Hurlbut's Story of the Bible  by Jesse Lyman Hurlbut

The Poor Rich Man, and the Rich Poor Man

Luke xvi: 1 to 31, to xviii: 1 to 34; Matthew xix: 13 to 30; xx: 17 to 19; Mark x: 13 to 34.

dropcap image NOTHER parable that Jesus gave was that of "The Rich Man and Lazarus." He said,

"There was a rich man; and he was dressed in garments of purple and fine linen, living every day in splendor. And at the gate leading to his house was laid a beggar named Lazarus, covered with sores, and seeking for his food the crumbs that fell from the rich man's table. Even the dogs of the street came and licked his sores.

"After a time the beggar died, and his soul was carried by the angels into Abraham's bosom. The rich man also died, and his body was buried. And in the world of the dead he lifted up his eyes, being in misery; and far away he saw Abraham, and Lazarus resting in his bosom. And he cried out and said, 'Father Abraham, have mercy on me, and send Lazarus, that he may dip the tip of his finger in water and cool my tongue, for I am suffering in this flame!'

"But Abraham said, 'Son, remember that you had your good things in your lifetime, and that Lazarus had his evil things; but now here he is comforted and you are in sufferings. And besides all this, between us and you there is a great gulf fixed, so that no one may cross over from us to you, and none can come from your place to us.'

"And he said, 'I pray, O father Abraham, if Lazarus cannot come to me, command that he be sent to my father's house, for I have five brothers, and let him speak to them, so that they will not come to this place of torment.'

"But Abraham said, 'They have Moses and the prophets; let them hear them!'

"And he said, 'O father Abraham, if one should go to them from the dead, they will turn to God.'

"And Abraham said, 'If they will not hear Moses and the prophets, they will not believe, even though one should rise from the dead!' "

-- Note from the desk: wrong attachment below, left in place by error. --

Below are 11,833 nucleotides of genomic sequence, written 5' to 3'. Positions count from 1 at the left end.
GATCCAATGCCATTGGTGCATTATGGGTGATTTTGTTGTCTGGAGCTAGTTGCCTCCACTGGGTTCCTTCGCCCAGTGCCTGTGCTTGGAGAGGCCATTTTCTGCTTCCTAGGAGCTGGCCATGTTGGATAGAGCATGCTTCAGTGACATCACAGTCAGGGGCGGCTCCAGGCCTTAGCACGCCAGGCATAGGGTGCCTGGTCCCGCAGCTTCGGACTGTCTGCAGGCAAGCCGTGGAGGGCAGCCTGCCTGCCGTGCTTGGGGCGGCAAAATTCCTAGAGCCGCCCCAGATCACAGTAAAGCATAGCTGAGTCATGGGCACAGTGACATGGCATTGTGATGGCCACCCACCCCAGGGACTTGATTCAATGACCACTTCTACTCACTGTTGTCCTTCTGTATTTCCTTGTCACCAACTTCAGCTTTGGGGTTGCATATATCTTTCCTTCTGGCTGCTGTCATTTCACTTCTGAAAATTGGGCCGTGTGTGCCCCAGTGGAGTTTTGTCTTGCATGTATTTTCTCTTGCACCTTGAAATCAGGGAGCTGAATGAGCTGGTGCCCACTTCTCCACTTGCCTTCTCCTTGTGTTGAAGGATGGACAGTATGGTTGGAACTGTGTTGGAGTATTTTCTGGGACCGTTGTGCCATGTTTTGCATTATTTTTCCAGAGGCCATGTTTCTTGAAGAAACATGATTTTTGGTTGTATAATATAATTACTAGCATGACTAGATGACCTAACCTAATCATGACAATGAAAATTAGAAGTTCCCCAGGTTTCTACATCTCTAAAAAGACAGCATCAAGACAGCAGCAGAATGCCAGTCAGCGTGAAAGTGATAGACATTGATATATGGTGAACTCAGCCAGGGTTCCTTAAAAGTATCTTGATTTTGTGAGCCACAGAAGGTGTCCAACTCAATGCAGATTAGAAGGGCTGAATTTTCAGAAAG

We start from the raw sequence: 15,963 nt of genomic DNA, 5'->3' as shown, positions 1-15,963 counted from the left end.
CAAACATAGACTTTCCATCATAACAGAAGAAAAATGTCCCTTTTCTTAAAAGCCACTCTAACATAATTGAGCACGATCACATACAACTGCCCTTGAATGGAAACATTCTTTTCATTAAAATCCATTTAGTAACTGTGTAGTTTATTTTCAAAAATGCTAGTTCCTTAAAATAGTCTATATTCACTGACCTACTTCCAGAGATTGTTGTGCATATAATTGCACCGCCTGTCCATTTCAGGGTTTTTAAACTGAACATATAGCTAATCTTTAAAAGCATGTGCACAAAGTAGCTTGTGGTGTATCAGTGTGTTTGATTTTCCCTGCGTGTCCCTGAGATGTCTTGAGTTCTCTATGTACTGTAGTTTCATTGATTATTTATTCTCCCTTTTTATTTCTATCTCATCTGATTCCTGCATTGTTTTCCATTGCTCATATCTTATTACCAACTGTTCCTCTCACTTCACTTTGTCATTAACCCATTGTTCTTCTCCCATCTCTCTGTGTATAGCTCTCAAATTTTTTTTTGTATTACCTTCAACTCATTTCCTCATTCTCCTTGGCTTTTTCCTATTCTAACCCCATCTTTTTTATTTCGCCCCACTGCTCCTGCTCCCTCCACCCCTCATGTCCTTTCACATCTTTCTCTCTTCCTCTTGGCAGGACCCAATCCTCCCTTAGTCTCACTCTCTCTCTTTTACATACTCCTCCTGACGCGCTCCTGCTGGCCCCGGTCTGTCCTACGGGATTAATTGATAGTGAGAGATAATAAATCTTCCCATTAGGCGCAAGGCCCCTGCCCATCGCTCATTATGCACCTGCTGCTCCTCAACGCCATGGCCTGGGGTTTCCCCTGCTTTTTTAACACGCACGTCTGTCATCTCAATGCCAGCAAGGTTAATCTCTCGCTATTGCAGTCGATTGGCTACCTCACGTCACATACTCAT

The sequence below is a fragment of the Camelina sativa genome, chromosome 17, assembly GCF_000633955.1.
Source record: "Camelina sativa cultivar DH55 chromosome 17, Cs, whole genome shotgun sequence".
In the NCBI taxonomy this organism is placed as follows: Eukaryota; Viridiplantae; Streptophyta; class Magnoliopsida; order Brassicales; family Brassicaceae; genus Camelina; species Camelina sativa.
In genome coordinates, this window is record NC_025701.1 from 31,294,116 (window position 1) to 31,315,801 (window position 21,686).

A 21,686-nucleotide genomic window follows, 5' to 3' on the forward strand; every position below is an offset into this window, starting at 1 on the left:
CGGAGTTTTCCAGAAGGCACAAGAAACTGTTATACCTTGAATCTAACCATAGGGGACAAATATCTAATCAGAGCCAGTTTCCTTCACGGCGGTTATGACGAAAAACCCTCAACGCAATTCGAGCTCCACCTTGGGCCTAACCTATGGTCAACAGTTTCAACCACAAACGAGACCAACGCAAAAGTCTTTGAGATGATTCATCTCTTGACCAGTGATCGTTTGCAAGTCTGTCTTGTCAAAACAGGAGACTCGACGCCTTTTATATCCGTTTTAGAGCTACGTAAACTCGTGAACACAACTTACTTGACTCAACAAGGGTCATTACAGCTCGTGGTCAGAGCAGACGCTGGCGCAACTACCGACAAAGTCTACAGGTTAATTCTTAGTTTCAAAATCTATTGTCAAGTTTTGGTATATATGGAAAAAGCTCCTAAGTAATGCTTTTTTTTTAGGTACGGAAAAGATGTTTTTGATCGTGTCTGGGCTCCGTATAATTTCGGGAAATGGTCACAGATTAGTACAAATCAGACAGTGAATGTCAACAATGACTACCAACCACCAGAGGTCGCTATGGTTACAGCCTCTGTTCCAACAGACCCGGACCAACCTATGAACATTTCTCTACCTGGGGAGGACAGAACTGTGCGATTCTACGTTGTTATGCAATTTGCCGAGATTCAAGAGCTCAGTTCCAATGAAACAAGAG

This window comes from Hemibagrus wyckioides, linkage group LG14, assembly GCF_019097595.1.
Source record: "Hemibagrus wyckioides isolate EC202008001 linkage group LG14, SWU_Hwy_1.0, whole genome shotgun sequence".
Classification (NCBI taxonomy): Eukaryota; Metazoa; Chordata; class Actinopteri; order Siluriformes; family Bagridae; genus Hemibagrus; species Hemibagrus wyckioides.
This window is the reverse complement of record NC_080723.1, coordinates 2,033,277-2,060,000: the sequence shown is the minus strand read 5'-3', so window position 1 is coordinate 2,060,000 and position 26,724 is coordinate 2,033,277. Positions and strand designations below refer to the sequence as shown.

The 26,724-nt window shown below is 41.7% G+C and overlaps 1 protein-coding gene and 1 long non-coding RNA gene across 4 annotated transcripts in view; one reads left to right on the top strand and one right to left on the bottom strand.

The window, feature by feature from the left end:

And this was true, for as the people would not listen to the words of Moses and the prophets about Christ, they would not believe, even after Jesus himself arose from the dead. There was another parable of Jesus, called "The Unjust Steward."

"A certain rich man had a steward, a man who took the care of all his possessions. He heard that his steward was wasting his property; and he sent for him, and said, 'What is this that I hear about you? You shall soon give up your place, and be my steward no longer.'

"Then the steward said to himself, 'In a few days I shall lose my place; and what shall I do? I cannot work in the fields, and I am ashamed to go begging from door to door. But I have thought of a plan that will give me friends, so that when I am put out of my place, some people will take me into their houses, because of what I have done for them.'

"And this was his plan. He sent for the men who were in debt to his master, and said to the first one, 'How much do you owe to my master?'

"The man said, 'I owe him a thousand gallons of oil.'

"Then said the steward, 'You need only pay five hundred gallons.' Then to another he said, 'How much do you owe?'

"The man answered, 'I owe fifteen hundred bushels of wheat.' And the steward said to him, 'You need pay only twelve hundred bushels.'

"When his master heard of this which his steward had done, he said, 'That is a sharp, shrewd man, who takes care of himself.' "

And Jesus said, "Be as earnest and as thoughtful for the eternal life as men are for this present life."


The unjust steward

Jesus did not approve the actions of this unjust steward, but he told his disciples to learn some good lessons even from his wrong deeds.

Jesus spoke another parable to show that people should pray always, and not be discouraged. It was the parable of "The Unjust Judge and the Widow." Jesus said:

"There was in a city a judge who did not fear God, nor seek to do right; nor did he care for man. And there was a poor widow in that city who had suffered wrong. She came to him over and over again, crying out, 'Do justice for me against my enemy who has done me wrong!'